Many fans were distressed to see the video of Chris Horner from Friday. He crashed late in the stage, the same move that took out FDJ’s Rémi Pauriol and Sky’s Bradley Wiggins but whilst these two were holding their arms in the tell-tale sign of a broken collarbone, the Radioshack rider was apparently unconcious in the roadside ditch. He came to and finished the stage but crossed the finish line unaware of where he was and what was going on around him, seemingly riding the last part of the race on instinct alone.
There was a related story with Tom Boonen. He crashed hard on Stage 5, sustaining head injuries but carrying on. Boonen quit on Stage 7, telling cyclingnews.com:
“I’ve got a huge headache… Every kilometre was one too many. I was wondering, ‘who am I pleasing by continuing?’ Not myself, that’s for sure. I was a danger for the other riders, too. I think I suffered a concussion. Noise, colours… I couldn’t stand them. A honking car that passed was echoing a thousand times in my head. Yesterday was a dark day – due to the rain – and maybe that’s why it went better.”
Now I’m no medic but it sounds like he was in bad way since the crash, the symptoms Boonen describes sound just like brain trauma, also known as concussion. Whether he should have stayed in the race is beyond my knowledge, concussion supposedly passes with time but often bed rest is recommended; but riders often do things that others don’t.
But this raises the question of who decides on a rider’s health? Do they have the final say? Is it the team doctor in charge? What about the race doctor? Here are the relevant UCI rules:
13.1.008 The Team shall not oblige or allow any cyclist to participate in cycling events if he has been judged unfit by the Team doctor or if it learns in any other way that he is unfit.
13.1.011 In the event that the Team doctor learns of any facts that in his view render the cyclist (even temporarily) unfit to participate in cycling events, he shall declare the cyclist unfit and shall inform the Team Manager. The duration of the period for which a rider shall be deemed unfit shall be determined by the Team doctor. This decision and the declaration of unfitness shall be made in writing and added to the rider’s medical file.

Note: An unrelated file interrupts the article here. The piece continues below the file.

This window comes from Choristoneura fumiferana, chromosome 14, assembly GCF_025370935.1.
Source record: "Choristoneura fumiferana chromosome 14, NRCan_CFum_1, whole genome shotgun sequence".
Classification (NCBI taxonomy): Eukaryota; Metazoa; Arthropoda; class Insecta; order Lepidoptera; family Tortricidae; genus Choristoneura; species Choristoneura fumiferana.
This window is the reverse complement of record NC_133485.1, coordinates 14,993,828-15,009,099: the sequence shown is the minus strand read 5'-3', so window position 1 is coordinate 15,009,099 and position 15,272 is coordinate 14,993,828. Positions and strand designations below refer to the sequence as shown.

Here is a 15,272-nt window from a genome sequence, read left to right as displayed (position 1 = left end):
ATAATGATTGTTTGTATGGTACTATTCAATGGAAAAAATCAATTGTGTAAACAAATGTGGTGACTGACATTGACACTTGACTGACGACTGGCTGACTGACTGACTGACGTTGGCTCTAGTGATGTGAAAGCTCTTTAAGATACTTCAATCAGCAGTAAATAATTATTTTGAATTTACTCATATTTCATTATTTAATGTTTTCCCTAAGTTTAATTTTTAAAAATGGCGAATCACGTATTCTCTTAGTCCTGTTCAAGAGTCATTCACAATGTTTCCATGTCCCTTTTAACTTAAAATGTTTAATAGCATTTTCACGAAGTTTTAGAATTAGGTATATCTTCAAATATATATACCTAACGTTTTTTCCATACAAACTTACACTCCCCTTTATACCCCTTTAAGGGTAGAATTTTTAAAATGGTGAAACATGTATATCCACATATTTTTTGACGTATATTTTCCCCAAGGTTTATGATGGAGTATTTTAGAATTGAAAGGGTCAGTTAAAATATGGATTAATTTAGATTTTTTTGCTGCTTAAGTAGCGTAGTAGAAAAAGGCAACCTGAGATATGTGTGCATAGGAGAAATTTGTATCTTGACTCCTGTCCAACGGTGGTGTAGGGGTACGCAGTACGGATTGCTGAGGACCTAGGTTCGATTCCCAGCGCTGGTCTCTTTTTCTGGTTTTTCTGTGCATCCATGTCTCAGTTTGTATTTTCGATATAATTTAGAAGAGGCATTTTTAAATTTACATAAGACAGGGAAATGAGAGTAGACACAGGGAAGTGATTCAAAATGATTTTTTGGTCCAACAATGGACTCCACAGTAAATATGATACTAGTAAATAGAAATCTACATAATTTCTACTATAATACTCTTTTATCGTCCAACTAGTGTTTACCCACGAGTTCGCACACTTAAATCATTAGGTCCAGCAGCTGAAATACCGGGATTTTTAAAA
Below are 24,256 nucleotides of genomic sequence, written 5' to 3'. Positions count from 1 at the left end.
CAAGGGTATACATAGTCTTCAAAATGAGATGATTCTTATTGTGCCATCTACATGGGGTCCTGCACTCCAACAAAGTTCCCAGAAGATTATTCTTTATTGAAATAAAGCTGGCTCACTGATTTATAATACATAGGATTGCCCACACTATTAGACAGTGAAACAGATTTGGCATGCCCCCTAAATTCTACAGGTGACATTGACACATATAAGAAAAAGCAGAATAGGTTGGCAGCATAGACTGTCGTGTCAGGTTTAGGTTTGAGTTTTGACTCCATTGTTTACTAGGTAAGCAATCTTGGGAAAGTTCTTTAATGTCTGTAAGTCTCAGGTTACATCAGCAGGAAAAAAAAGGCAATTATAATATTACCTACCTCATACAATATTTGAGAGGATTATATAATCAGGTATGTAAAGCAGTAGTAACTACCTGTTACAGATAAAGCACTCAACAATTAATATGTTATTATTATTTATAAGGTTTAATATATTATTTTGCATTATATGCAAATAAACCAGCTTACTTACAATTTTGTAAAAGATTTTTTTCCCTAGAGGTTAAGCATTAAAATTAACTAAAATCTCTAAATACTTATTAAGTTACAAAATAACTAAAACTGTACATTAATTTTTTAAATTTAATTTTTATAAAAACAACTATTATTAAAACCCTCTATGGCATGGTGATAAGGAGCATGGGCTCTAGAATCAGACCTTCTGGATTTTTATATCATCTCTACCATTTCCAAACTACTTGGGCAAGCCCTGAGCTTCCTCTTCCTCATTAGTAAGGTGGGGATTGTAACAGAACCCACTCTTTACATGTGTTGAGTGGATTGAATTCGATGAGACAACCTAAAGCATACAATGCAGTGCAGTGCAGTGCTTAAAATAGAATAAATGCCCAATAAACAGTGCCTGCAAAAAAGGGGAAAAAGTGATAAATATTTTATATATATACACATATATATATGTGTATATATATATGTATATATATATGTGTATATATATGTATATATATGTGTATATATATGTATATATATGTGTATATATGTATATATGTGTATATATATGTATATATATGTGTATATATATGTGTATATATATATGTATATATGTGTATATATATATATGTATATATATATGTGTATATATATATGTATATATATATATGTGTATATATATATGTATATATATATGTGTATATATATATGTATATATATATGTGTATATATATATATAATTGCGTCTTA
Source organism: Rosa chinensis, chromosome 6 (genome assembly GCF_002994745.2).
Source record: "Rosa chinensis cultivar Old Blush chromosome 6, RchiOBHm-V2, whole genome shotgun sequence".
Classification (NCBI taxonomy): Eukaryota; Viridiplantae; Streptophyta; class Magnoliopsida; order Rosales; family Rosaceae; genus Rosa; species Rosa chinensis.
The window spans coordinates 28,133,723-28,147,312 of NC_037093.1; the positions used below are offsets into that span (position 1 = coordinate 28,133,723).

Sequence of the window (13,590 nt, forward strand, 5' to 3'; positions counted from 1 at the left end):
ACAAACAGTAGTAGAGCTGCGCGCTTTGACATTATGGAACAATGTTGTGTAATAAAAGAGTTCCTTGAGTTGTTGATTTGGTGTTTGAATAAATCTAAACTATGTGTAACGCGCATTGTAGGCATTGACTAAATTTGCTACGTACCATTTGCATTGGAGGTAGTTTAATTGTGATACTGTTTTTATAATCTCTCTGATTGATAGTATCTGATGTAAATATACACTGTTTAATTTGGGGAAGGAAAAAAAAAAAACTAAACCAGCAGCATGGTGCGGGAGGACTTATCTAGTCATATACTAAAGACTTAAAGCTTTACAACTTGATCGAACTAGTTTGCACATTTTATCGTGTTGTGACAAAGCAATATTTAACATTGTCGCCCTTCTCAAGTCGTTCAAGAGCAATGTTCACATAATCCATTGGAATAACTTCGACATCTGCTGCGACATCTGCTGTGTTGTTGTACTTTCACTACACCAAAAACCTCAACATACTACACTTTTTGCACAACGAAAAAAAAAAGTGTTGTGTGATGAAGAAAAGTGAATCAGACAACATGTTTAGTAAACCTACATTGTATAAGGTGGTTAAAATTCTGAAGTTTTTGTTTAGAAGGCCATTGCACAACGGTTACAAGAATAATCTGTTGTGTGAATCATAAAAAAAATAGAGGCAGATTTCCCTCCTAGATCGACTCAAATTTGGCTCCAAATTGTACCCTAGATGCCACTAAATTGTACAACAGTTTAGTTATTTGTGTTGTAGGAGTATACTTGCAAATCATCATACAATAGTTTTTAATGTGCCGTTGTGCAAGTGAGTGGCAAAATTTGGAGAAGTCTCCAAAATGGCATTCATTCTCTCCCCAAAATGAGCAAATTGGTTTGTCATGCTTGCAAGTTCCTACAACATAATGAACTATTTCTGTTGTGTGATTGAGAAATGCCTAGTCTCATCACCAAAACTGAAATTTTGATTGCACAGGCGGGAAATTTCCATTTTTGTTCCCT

In other words the team has a duty of care to the rider and the buck stops with the team doctor. It’d be interesting to see what went into Tom Boonen’s medical file last week. For me 13.1.008 isn’t worded quite right as “oblige or allow” is a little contradictory, if a rider is not allowed to start they cannot be obliged! But it makes clear that the team should not let a rider start if it learns that the rider is “unfit”.
I don’t want to make this about individuals although obviously the tales of Boonen and Horner have made me ask aloud what’s involved. It’s worth noting that these two riders are influential riders and valuable riders on their teams. It’s more the lesser rider I might worry about, the one who is worried about their contract coming to an end and “soldiering on” for the sake of the team but at the risk of their health.
The role of the “race doctor” has retreated. In the 1950s Doctor Pierre Dumas was the Tour de France doctor and was involved every day in treating the riders, whether at the roadside or in their hotel. Dumas was an early crusader against doping, calling a press conference to denounce the actions of some in the entourage of French rider Jean Malléjac as “attempted murder” after the rider almost died in the race.
More recently Dr Gérard Porte was the “Tour doctor” until ASO ended his contract but in recent times this role has meant heading up a staff of fellow medics, including a nurse and an osteopath. But the visible role of the race doctor is primarily concerned with first aid during the course of a stage. They will intervene if there’s an accident or if a rider requests help and they note any rider visiting hospital after the race. But they can’t give every rider a check-up before each stage.
The teams and in particular the their appointed doctor are in charge of monitoring a rider’s health. This can include declaring them unfit to race. Note the potential for a conflict of interest here, a doctor is paid by the team and the team’s interest are not always those of the rider.
The official “race doctor” you see in the Tour de France and other race is more available for first aid and to help riders cope with incidents during the stage.